New Zealand Herald cartoonist Rod Emmerson says some people have missed the point of his 9/11 cartoon, amid suggestions he supported right-wing activists.

Some people read into the cartoon and thought the meaning behind it was that he supported right-wing movements as seen in Charlottesville last year.

On the left underneath the headline, "2001", Emmerson has drawn the hand of the Statue of Liberty holding the flame with the word "united" below it.

Underneath a "2018" headline on the right, there is a person's hand holding a tiki torch which is ignited with the word "divided" below it.


The cartoon has taken off on Reddit with some viewers taking offence to the second hand on the right which shows the torch being grasped with the thumb sticking up.

Seventeen years on from September 11 and the US is as divided as ever, as depicted by Rod Emmerson.
Seventeen years on from September 11 and the US is as divided as ever, as depicted by Rod Emmerson.

"It's had 46,000-odd views and over 2000 comments [on Reddit]," Emmerson said.

"A lot of people were saying I was giving the thumbs up to the right-wing groups that carry tiki torches.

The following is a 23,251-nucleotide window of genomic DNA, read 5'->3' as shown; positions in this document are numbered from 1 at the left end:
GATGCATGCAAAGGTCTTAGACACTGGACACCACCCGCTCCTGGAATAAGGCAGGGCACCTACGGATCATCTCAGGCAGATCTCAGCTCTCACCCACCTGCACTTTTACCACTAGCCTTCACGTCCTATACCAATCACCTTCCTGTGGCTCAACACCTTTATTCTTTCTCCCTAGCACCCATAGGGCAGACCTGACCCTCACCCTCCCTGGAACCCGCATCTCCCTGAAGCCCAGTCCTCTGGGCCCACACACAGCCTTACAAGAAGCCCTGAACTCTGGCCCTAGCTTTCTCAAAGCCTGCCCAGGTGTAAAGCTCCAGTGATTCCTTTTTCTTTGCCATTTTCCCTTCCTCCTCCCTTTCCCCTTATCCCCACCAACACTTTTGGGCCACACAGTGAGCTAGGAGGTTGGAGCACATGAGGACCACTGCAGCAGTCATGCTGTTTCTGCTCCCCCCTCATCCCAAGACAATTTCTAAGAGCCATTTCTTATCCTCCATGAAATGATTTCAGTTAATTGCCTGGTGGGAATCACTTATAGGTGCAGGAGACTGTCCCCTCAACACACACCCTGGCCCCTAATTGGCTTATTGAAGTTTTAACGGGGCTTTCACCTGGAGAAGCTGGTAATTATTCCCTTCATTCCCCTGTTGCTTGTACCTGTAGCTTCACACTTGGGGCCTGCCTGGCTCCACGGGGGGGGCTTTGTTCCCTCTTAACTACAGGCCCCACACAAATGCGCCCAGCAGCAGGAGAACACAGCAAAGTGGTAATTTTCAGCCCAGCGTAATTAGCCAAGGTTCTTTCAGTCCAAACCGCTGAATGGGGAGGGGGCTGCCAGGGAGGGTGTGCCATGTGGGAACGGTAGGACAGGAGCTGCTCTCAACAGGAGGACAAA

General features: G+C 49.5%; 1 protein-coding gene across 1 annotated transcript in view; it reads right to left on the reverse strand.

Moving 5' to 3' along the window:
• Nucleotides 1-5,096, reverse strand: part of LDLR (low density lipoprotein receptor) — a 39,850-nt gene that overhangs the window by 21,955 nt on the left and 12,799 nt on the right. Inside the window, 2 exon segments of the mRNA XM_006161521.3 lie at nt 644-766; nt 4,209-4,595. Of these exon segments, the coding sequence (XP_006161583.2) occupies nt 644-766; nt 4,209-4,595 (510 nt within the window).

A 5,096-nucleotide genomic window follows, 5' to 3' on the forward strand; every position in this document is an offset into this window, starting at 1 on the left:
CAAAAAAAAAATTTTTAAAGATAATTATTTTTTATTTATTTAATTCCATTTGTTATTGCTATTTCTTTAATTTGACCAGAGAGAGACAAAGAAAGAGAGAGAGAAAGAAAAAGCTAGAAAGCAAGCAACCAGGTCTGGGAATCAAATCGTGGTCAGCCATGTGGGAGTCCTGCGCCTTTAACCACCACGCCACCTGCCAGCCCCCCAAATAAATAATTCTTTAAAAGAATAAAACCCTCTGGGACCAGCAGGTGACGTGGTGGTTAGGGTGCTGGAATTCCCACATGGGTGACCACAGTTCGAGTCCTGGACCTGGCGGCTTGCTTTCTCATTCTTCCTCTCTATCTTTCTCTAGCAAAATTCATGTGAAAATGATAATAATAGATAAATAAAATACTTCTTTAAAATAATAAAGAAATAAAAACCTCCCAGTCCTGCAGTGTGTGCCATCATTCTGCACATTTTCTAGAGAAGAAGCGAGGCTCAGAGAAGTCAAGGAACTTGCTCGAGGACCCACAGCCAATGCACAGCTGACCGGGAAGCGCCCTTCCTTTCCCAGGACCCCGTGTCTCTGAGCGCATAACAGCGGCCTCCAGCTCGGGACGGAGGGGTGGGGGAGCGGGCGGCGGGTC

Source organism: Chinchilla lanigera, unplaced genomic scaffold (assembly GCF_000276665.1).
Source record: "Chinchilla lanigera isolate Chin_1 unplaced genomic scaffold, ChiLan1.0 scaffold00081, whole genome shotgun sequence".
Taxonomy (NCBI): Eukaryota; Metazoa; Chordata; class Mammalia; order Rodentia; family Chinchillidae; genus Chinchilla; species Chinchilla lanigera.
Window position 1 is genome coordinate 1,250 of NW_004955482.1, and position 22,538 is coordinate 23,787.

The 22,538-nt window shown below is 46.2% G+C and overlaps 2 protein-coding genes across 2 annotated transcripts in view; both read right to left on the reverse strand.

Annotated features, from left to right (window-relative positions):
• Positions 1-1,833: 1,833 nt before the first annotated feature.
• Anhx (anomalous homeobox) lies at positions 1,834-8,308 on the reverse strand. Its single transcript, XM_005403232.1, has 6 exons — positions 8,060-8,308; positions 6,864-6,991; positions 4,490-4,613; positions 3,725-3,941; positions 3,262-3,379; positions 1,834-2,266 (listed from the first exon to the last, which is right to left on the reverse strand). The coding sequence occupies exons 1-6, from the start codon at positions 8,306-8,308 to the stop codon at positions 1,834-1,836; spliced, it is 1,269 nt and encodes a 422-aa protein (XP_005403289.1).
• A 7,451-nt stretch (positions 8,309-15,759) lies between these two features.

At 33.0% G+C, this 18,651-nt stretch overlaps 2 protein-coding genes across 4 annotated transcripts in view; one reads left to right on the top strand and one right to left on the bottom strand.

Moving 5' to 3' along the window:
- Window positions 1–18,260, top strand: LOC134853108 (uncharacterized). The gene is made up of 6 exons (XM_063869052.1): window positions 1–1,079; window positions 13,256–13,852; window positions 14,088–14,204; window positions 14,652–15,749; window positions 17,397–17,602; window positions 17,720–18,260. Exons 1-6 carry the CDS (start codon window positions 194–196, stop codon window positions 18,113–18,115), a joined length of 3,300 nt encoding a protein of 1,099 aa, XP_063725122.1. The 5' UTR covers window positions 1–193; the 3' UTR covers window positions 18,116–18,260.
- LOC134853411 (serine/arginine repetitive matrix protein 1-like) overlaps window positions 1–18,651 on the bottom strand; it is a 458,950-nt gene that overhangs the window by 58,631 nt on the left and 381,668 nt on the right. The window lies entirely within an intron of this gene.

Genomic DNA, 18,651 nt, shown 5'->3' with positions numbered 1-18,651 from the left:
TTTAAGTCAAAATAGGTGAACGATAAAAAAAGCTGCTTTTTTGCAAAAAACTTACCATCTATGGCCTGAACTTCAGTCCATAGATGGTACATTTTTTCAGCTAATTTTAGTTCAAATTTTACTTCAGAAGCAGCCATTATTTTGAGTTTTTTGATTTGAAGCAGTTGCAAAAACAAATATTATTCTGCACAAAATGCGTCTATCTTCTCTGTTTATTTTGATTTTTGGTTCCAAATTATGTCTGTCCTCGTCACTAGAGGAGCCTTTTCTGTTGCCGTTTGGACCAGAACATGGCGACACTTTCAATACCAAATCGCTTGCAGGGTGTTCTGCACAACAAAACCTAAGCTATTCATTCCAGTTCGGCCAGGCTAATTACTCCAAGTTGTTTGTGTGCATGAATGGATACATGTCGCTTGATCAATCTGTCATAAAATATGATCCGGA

"I saw so much of this I had to jump on and tell them that this is how you carry a stick - you're reading too much into it."

The cartoon instead depicts how the tragedy of 9/11 banded America together, but in the 17 years since it has become divided after a range of social issues.

"Seventeen years on you look at America today and it's a very divided place and I half think that this was part of an overall plan," he said.

"The Islamic State said they would bomb the west with people to destabilise the west.

"It was an excellent opportunity for me, and us a day ahead of the states to do my cartoon reflecting on this."

He said it was a common occurrence for people to read into cartoons incorrectly and often happened when people who weren't familiar with an artist's work.

The comments and reaction on Reddit prompted Emmerson to explain his cartoon in detail and what its actual meaning was.

Another example of this was of Mark Knight's cartoon of Serena Williams in Australian newspaper the Herald Sun.

Knight's cartoon depicts his reaction to the US Open women's final and ridicules the heated exchange Williams had with chair umpire Carlos Ramos.

Comments have flooded in online from around the world claiming Knight is a racist for how he draws black people.

"I've seen many cartoons done in the last few days on Serena, I don't have a problem with the way she was drawn," Emmerson said.

"People tend to overanalyse, especially if they're not a big follower of your work and they stumble across it coming cold and they see something someone else can't see.

"Mark has done hundreds of cartoons on sportsmanship, bad behavior on the paddock or tennis court, he's done so many of them over the years.

"It happens to most cartoonists, a lot of their work gets misinterpreted and taken out of context."